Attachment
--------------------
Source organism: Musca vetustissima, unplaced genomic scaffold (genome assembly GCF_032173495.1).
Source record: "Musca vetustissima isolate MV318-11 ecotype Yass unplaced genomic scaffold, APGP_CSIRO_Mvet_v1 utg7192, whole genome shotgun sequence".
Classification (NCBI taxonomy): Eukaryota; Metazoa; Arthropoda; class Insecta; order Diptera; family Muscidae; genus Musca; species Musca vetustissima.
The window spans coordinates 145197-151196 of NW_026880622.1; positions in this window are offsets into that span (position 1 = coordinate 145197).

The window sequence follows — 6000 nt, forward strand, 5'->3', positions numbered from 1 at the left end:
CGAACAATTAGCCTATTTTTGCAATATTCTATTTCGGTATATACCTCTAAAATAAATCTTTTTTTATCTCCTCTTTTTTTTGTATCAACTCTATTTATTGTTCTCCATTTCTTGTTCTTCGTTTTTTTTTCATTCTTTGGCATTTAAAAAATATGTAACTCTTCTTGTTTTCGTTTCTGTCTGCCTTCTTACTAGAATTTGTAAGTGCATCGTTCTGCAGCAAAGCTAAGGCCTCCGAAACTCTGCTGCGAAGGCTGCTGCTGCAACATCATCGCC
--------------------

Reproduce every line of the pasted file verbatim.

Source organism: Musca vetustissima, unplaced genomic scaffold (genome assembly GCF_032173495.1).
Source record: "Musca vetustissima isolate MV318-11 ecotype Yass unplaced genomic scaffold, APGP_CSIRO_Mvet_v1 utg7192, whole genome shotgun sequence".
Classification (NCBI taxonomy): Eukaryota; Metazoa; Arthropoda; class Insecta; order Diptera; family Muscidae; genus Musca; species Musca vetustissima.
The window spans coordinates 145197-151196 of NW_026880622.1; positions in this window are offsets into that span (position 1 = coordinate 145197).

The window sequence follows — 6000 nt, forward strand, 5'->3', positions numbered from 1 at the left end:
CGAACAATTAGCCTATTTTTGCAATATTCTATTTCGGTATATACCTCTAAAATAAATCTTTTTTTATCTCCTCTTTTTTTTGTATCAACTCTATTTATTGTTCTCCATTTCTTGTTCTTCGTTTTTTTTTCATTCTTTGGCATTTAAAAAATATGTAACTCTTCTTGTTTTCGTTTCTGTCTGCCTTCTTACTAGAATTTGTAAGTGCATCGTTCTGCAGCAAAGCTAAGGCCTCCGAAACTCTGCTGCGAAGGCTGCTGCTGCAACATCATCGCC